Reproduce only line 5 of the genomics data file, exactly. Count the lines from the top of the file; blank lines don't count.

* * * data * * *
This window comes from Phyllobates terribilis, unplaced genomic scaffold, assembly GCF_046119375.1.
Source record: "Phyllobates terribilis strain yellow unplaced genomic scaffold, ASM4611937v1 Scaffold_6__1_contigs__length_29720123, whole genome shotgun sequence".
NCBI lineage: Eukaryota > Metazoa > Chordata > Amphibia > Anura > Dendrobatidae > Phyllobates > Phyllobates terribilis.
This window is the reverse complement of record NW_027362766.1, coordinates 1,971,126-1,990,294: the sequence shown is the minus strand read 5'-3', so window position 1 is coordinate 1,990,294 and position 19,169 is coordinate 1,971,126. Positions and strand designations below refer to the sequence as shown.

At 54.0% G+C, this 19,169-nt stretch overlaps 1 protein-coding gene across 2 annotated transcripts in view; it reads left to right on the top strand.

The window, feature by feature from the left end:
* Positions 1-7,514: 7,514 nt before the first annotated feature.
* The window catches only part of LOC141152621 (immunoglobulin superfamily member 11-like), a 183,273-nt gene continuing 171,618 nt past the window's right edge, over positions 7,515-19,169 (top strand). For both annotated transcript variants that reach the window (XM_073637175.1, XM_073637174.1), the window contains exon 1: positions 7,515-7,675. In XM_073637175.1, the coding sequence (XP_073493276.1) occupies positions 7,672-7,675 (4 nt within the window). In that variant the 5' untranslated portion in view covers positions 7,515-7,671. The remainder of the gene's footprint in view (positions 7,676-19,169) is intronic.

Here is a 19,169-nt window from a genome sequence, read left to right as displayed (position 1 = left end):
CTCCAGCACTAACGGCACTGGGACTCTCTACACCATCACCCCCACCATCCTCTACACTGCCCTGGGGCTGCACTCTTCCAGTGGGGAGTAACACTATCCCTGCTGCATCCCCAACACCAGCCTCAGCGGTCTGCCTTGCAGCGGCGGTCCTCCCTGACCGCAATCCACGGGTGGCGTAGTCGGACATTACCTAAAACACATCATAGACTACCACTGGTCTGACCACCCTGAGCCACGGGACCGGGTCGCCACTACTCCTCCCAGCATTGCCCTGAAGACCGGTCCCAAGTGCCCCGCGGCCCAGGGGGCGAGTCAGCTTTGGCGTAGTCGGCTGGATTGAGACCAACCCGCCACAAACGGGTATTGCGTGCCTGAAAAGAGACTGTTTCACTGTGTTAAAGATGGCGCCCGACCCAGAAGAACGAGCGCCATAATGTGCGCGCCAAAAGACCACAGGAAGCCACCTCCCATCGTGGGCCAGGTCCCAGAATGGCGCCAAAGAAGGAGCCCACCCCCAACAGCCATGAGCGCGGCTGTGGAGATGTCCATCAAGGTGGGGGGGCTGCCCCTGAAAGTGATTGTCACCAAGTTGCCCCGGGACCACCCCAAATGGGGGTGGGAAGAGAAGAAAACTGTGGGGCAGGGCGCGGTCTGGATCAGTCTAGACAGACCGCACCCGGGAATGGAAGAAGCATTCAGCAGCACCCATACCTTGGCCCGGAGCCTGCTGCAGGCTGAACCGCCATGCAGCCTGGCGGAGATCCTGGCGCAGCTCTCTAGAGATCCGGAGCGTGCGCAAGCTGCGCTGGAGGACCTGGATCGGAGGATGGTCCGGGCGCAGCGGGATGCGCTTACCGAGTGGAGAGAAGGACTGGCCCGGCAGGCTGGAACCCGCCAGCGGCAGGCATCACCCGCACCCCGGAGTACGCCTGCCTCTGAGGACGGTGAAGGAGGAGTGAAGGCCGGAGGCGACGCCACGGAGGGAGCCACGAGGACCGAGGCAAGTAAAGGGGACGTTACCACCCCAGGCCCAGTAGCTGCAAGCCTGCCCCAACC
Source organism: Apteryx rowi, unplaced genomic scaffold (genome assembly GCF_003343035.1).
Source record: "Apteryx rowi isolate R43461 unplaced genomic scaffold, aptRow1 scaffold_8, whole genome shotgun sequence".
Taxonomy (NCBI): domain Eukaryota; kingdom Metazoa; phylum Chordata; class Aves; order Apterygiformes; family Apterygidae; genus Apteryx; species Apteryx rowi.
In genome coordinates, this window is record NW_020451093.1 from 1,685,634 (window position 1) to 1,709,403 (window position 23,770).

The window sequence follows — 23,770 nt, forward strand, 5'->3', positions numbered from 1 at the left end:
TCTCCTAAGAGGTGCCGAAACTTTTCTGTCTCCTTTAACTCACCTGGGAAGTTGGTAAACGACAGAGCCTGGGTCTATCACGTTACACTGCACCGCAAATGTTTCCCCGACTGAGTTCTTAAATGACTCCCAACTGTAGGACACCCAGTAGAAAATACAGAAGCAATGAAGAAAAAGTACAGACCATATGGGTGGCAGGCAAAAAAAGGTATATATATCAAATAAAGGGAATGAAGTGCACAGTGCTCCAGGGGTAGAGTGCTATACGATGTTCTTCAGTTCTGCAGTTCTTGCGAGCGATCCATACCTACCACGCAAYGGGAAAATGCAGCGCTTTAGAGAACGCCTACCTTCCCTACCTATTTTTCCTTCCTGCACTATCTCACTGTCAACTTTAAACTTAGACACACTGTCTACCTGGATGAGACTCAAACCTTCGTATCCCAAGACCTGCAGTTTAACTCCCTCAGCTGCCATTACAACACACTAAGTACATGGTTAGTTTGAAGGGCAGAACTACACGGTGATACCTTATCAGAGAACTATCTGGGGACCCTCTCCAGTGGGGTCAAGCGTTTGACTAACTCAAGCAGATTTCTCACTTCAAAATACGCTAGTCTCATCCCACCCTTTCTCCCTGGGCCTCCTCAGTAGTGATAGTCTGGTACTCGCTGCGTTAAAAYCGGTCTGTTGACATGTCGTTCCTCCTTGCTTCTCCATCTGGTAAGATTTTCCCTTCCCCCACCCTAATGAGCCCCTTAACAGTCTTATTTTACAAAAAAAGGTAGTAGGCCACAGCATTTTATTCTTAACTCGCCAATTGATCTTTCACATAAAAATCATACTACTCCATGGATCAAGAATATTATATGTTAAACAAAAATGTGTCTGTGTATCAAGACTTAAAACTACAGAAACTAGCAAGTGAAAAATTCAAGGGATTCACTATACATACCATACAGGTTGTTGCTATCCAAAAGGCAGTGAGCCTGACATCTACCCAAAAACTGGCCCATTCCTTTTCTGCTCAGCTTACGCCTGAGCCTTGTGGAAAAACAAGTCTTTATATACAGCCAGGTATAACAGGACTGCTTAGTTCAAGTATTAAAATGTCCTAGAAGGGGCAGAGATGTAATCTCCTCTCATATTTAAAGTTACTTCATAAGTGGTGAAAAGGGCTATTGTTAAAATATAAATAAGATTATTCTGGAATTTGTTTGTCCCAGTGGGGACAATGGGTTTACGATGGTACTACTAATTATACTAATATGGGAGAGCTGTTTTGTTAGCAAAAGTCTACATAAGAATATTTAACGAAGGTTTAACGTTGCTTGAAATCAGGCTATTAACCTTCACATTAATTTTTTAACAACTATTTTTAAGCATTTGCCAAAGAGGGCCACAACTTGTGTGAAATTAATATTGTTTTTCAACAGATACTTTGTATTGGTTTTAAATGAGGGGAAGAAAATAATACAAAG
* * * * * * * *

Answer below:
At 54.0% G+C, this 19,169-nt stretch overlaps 1 protein-coding gene across 2 annotated transcripts in view; it reads left to right on the top strand.